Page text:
Monthly Archives: October 2012

Forecasting the Debate

Some predictions for tonight’s foreign policy debate: Both candidates will probably spend a lot ot time competing to show us several things that are NOT relevant to our foreign policy: (1) Who can be tougher on our enemies (whether defined … Continue reading

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Slow week

It’s a slow week for blogging, as I am gearing up for travel to Russia and India in the next two weeks.  So I promise insights from the road to Moscow and Delhi. Meanwhile, as we move closer to the … Continue reading

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The EU: A Worthy Peace Prize Laureate?

Today: A guest blog on the Nobel Peace Prize from my colleague Desmond Dinan, the Jean Monnet Professor at George Mason University and a specialist on the European Union. The EU is ecstatic. The announcement of the Nobel Peace Prize … Continue reading

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US Policy in the Middle East — Can we be Realistic?

Has Obama’s Middle East policy failed?  The death of four Americans in Libya, the increasing power of the Muslim Brotherhood in Egypt, chaos in Syria, and Iran’s continued commitment to nuclear enrichment has led some to argue that Obama has … Continue reading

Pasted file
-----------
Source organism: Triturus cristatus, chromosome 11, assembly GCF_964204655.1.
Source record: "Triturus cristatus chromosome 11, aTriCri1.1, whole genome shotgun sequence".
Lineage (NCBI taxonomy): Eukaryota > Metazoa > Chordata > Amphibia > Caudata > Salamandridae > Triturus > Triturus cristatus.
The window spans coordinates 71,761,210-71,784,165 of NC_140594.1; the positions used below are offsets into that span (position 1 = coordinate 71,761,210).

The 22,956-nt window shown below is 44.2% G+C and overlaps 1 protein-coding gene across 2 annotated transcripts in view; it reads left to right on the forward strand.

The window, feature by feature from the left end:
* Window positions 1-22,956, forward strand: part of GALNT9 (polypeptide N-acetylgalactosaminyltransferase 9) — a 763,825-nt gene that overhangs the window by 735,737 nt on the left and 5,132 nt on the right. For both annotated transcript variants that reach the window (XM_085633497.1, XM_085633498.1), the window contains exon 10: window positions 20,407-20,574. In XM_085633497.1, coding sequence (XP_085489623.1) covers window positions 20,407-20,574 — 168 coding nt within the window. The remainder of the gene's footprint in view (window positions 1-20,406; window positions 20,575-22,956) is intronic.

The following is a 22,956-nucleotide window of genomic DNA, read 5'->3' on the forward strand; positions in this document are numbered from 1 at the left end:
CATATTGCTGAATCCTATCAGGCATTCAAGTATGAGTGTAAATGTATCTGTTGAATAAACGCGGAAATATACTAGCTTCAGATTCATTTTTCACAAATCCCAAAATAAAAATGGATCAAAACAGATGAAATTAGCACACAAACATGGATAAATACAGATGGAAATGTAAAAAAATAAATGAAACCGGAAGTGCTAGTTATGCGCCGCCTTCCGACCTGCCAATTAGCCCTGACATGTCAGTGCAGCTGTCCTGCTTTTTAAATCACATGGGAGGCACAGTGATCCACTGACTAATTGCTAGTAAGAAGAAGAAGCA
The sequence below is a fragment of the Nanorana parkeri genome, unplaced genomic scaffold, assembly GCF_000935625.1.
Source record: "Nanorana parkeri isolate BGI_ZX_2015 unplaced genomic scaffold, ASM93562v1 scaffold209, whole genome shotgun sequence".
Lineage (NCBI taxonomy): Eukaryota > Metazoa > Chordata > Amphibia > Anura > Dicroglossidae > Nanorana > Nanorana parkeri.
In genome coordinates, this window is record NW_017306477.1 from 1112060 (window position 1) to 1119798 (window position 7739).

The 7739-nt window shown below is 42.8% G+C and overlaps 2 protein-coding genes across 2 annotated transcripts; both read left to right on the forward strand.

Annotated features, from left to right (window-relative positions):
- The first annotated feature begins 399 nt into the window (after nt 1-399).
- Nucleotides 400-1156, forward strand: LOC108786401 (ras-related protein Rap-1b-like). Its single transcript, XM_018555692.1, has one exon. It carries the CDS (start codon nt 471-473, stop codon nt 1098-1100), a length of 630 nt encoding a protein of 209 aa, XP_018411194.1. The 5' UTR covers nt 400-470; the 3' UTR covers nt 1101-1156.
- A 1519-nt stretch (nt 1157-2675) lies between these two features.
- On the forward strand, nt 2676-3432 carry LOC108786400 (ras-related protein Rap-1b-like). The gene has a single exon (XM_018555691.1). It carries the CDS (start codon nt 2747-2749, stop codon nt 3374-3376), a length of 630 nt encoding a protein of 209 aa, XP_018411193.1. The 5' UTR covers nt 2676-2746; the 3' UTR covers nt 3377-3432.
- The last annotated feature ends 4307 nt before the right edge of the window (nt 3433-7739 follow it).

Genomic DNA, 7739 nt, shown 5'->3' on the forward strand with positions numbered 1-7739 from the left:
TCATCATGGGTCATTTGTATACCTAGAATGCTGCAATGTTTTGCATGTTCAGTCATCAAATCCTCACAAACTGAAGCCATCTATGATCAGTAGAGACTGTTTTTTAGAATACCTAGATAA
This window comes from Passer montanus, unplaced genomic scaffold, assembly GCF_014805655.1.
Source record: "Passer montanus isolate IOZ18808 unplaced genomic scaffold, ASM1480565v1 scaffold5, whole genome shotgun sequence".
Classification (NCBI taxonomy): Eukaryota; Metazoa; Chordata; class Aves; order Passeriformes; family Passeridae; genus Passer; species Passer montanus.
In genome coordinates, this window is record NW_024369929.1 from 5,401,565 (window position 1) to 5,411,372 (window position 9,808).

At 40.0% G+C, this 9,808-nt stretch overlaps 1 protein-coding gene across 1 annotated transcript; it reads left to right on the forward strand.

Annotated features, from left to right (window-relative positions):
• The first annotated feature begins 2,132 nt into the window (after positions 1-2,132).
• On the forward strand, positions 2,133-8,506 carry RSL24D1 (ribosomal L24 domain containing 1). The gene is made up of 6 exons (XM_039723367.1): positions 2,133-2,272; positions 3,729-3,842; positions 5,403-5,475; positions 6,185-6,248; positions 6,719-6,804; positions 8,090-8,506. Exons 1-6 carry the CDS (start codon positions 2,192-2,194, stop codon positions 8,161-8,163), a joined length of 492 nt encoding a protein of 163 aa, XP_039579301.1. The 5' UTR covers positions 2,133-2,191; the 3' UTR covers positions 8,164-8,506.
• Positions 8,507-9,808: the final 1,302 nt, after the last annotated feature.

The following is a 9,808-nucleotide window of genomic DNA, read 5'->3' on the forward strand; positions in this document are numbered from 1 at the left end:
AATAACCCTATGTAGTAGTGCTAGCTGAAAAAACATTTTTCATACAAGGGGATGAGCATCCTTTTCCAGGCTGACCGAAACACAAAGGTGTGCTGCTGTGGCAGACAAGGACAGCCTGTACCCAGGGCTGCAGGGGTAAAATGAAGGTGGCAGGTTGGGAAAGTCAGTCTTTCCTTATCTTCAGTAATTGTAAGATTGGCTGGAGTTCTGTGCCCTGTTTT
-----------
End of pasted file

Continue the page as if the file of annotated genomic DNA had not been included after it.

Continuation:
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What’s wrong with this picture? — The Global Slump

The Great Recession began in the US in December 2007.  We are coming up on five years since things began to go slump in the night. And yet…   Where are the signs of recovery?  So far, except for a few … Continue reading

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Europe’s Crisis is Back

When the wise men who wanted a united Europe launched the unified currency, it was a move based more on hope than on facts.  The Euro was not based on solid foundations designed to weather a storm and protect its … Continue reading

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Obama’s good day with new job numbers

The magic 8% mark has been breached.  No longer can Republicans say that there has been four years of “over 8% unemployment.”  What’s more, the new job totals for both July and August were revised upwards substantially, and labor force participation went … Continue reading

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